I think visuals are more important than they’ve ever been. It’s my experience that people can’t just listen to music anymore. They have to see music. We have people in the studio all the time and you want to play them a new track, and I can just see their eyes wandering around the room, looking for the screen. “Where do I look while I listen to this?” So, I think it’s more important than ever.
I’ve also noticed that some bluegrass labels are choosing not to put their new music on Spotify. Why is it important for Compass to be represented there?
That’s where the audience is moving. Granted, the traditional bluegrass music audience is slower to adopt a new technology than a more youthful pop audience would be, but still we’re seeing our audience move there and it’s a great place for people to discover new music. It’s one of the new revenue sources for selling music. We’re seeing the music industry move more and more into the streaming arena. It would seem to be crazy not to be there, as frustrating as the economics may be.
It hasn’t really been our experience that having bluegrass on Spotify has meant that we sell less bluegrass in physical form. And it only really supports the artists’ efforts because maybe the older audience is used to consuming physically but the young audience is used to consuming through streaming and digital. So if you’re not present in that space, you’re never going to expand your audience into that younger demographic, and obviously an artist needs to grow their audience. You need to keep trying to make the average age of your audience younger, rather than older, just in terms of your own longevity as an artist.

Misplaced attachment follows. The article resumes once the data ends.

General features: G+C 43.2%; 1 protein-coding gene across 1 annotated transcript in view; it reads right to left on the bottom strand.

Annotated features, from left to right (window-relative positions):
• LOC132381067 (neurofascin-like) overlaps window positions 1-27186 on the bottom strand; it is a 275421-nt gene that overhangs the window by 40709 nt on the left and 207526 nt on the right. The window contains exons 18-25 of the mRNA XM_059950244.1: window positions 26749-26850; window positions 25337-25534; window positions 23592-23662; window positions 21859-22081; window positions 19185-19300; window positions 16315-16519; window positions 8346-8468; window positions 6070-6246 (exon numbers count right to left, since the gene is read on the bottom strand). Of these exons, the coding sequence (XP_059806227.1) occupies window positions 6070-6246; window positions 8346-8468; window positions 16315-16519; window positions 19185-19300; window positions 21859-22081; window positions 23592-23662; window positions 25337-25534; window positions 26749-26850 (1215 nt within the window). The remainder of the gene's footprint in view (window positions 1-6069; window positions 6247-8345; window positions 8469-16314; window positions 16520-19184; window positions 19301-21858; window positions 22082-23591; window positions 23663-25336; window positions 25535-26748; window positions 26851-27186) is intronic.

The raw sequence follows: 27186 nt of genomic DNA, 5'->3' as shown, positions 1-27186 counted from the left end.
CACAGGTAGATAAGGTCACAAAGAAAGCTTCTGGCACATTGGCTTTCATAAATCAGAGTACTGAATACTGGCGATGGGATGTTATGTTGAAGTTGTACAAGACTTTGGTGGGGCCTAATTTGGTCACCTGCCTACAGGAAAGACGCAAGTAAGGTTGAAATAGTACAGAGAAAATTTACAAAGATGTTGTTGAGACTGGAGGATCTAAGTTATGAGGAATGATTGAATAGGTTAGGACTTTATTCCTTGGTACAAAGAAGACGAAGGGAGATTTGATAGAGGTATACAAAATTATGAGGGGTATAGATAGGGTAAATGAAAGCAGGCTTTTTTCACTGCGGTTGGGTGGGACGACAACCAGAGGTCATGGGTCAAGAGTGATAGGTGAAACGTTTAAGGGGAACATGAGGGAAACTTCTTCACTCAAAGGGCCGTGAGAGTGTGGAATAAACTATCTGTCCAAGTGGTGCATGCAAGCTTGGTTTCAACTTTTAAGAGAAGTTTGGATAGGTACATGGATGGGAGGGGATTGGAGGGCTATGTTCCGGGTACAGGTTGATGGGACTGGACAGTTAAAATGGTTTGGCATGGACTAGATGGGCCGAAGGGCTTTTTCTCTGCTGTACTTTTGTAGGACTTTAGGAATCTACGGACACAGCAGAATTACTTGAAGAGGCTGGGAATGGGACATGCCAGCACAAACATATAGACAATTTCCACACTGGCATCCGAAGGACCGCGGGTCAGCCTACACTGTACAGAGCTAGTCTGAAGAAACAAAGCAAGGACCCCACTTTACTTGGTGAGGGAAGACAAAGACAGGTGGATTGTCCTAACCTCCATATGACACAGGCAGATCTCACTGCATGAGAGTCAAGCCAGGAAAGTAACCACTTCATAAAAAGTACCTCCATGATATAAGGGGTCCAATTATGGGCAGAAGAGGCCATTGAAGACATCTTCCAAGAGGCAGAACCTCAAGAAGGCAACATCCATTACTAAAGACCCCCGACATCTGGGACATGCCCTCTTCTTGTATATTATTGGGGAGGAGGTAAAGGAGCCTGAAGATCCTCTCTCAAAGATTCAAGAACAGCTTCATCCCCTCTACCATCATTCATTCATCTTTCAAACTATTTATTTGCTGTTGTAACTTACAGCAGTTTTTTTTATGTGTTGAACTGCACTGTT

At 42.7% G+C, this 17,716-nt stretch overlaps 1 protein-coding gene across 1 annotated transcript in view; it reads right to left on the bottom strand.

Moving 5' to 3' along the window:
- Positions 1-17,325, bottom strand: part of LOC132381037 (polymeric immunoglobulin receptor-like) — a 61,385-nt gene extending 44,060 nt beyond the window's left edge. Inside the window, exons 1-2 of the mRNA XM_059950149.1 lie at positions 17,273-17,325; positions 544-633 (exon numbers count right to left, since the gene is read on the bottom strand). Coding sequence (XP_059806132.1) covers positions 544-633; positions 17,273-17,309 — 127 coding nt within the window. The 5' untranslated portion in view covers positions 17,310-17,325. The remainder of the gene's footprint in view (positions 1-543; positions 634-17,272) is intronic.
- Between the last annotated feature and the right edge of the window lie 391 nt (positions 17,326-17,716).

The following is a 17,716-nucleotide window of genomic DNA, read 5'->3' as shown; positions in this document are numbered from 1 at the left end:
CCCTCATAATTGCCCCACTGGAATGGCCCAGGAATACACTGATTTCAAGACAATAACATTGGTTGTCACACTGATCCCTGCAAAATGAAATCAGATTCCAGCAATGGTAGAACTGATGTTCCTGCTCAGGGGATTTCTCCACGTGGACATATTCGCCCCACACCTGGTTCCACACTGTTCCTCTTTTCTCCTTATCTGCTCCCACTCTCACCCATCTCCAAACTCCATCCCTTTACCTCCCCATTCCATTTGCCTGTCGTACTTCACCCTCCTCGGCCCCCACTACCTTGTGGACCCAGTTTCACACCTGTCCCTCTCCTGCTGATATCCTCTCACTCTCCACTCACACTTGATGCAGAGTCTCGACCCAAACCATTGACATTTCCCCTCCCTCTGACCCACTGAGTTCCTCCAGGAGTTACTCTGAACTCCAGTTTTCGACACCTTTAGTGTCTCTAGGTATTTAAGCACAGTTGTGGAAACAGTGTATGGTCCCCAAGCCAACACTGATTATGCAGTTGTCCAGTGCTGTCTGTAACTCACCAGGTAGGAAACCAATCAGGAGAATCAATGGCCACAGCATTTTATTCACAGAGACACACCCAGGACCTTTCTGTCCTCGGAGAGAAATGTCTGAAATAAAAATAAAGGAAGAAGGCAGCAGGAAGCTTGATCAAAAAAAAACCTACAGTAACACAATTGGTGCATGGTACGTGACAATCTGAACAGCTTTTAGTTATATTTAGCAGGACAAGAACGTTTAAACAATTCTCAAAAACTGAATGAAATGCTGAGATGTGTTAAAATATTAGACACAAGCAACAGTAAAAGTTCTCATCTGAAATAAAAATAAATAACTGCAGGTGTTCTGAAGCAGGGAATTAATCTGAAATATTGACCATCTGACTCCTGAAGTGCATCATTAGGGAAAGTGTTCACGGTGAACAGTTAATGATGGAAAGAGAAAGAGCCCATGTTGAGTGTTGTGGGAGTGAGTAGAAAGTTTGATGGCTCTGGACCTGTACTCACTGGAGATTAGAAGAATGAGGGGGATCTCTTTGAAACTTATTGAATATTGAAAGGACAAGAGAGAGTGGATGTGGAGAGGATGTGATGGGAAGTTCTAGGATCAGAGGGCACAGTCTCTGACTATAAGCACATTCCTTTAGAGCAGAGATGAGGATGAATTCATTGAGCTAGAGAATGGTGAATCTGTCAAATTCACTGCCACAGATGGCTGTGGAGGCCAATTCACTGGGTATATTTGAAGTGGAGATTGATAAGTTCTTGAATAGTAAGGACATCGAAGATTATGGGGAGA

So many bluegrass musicians are friends with each other, as well as colleagues in a sense. In bluegrass, it’s pretty rare to send a business-related email to someone you don’t know. How do you think that familiarity shapes the business side of bluegrass?
I completely agree with you but I’m not really sure how to answer the question, though. I guess I can really only answer it personally — that that is part of what gives me a lot of joy, to be in the business of the bluegrass world, because this community has meant a tremendous amount to me personally. I’ve been in the bluegrass community since I was 12, which is crazy to think about, and there are people that I see at IBMA that I have known since I was 12 years old. I think about how much others have given me as I’ve come up in this music. So to be able to have a hand in making this music stay healthy, and paying it forward, is very meaningful to me.
Looking back, is there advice you wish you’d been given in 2002 that you had to learn the hard way?
That’s an excellent question. That’s probably something I should ponder for my keynote and see if I can come up with a good answer. I guess the one thing that I would say is, big things can happen in small steps. We’ve been pedaling this bike for 25 years, building this label, and it’s amazing to look back over a quarter of a century and see how something that you literally started at the kitchen table can grow into an entity that some would consider to be a significant force in bluegrass music. I mean, I think I might have known that going into it, so it’s not really a revelation. It just takes a long time, but if you continue to do the work to the best of your ability, over that long period of time, at the end you can stand back and you will have built something that is amazing to see, and that it did really happen.
Photo courtesy of IBMA